Georgia adopts gender-affirming care for state employees

Georgia's health insurance for state employees now covers transition-related care under a settlement reached in a lawsuit by the Transgender Legal Defense and Education Fund.

The agreement announced Thursday comes as open enrollment continues, TLDEF noted in a news release.

TLDEF and co-counsel Bondurant Mixson & Ellmore filed the lawsuit last December on behalf of three public employees and the child of one, as well as the Campaign for Southern Equality. The motion, filed in the U.S. District Court for the Northern District of Georgia, argued that the exclusion of gender-affirming procedures under the Georgia State Health Benefit Plan constituted unlawful discrimination. The plan covers more than half a million Georgians, including employees of state agencies and public school districts and their family members.

As part of the settlement, those insured under the plan will be able to immediately access transitional procedures. All insurance options offered by the state plan contain this provision: “Transgender health insurance coverage generally includes medically necessary transgender surgeries and/or other services deemed medically necessary and by the member's treating medical personnel in accordance with the Standards of Care of the World The Professional Association for Transgender Health, also known as WPATH, has included treatment of gender dysphoria in its standards of care, as discussed below [the third-party administrator’s] medical guidelines.”

Additionally, the state will pay monetary damages totaling $365,000 to the plaintiffs in this case: Micha Rich, Benjamin Johnson and Jane Doe, who are employees of Georgia government agencies and who were denied transgender-related health care; John Doe, Jane Doe's young adult child enrolled in SHBP through his mother; and the Campaign for Southern Equality, a nonprofit organization dedicated to advancing LGBTQ+ civil rights throughout the South. The settlement also covers a portion of her legal costs.

Additionally, Anthem-operated plans remove the exclusion for “gender reassignment and/or sex reversal services and supplies,” and United-operated plans remove the exclusion for “sex change surgeries and related services.” And the state is prohibited from creating a similar exclusion again.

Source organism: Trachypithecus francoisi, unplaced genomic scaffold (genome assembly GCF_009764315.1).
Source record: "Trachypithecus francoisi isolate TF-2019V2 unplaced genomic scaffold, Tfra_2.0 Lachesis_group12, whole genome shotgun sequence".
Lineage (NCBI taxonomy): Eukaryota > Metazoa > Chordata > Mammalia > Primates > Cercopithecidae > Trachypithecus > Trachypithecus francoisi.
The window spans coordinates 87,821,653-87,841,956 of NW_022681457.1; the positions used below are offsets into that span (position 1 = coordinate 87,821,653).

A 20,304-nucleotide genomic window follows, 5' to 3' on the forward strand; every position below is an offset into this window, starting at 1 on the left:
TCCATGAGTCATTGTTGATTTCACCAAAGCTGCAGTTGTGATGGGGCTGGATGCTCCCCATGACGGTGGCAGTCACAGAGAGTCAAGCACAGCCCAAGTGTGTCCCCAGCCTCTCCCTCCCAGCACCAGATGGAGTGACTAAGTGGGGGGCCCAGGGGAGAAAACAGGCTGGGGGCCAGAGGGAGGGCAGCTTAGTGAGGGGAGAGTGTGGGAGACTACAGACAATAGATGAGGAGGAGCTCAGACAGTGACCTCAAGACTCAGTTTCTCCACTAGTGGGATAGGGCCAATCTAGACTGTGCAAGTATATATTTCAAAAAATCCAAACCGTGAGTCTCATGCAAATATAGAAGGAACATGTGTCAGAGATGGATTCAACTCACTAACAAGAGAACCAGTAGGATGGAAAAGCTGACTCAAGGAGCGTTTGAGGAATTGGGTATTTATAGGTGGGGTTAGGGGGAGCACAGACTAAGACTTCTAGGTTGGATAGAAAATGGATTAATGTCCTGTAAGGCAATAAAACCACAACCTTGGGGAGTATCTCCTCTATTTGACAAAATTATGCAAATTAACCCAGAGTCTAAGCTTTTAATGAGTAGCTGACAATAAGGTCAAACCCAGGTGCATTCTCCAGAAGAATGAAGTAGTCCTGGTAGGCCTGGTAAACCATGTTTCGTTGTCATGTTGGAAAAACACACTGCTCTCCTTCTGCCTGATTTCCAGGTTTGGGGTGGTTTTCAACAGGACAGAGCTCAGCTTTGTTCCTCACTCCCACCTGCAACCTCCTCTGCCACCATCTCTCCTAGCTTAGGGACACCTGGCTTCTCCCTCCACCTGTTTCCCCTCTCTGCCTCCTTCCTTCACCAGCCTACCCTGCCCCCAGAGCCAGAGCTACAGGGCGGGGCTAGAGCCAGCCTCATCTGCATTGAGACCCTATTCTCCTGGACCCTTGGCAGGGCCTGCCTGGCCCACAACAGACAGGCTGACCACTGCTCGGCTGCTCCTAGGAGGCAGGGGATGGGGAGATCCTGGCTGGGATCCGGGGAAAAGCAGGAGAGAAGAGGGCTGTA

“I am thrilled to know that none of my transgender colleagues will ever have to go through what I did,” Rich, an accountant with the Georgia Department of Audits and Accounts, said in the release. “I hope this is a new day for my beloved state of Georgia in its treatment of trans and non-binary people.”

“In a year where transphobic extremists have pushed one restriction after another on transgender people's access to necessary health care, a development like this that allows transgender Georgians easier access to health care is a major victory,” added Added Holiday Simmons, Director of Healing and Resilience for the Campaign for Equality in the South. “No government should interfere with residents’ private medical decisions, and we are encouraged to see that transgender people who are Georgia state employees will no longer be denied coverage for life-affirming and even life-saving health care.”

This settlement follows a June 2022 victory in the TLDEF lawsuit Lange v. Houston County, in which a federal court in Georgia ruled that an employer cannot exclude or deny coverage of transition-related medical treatments from its employees' health insurance. It was the first such verdict in the South. Earlier this year, the state of Georgia also ended the exclusion of transgender-related health care in its Medicaid plan following a federal case called Thomas v. Georgia Department of Community Health had been sued. And in 2018, the University System of Georgia filed a lawsuit, Musgrove v. Board of Regents settled case brought by TLDEF's former head of Trans Health Project, in which it agreed to remove the exclusion of trans health care from its employee health plan and pay plaintiff $100,000. Employers across the country have lost or settled dozens of similar lawsuits in recent years.

Pictured from left: Benjamin Johnson and Micha Rich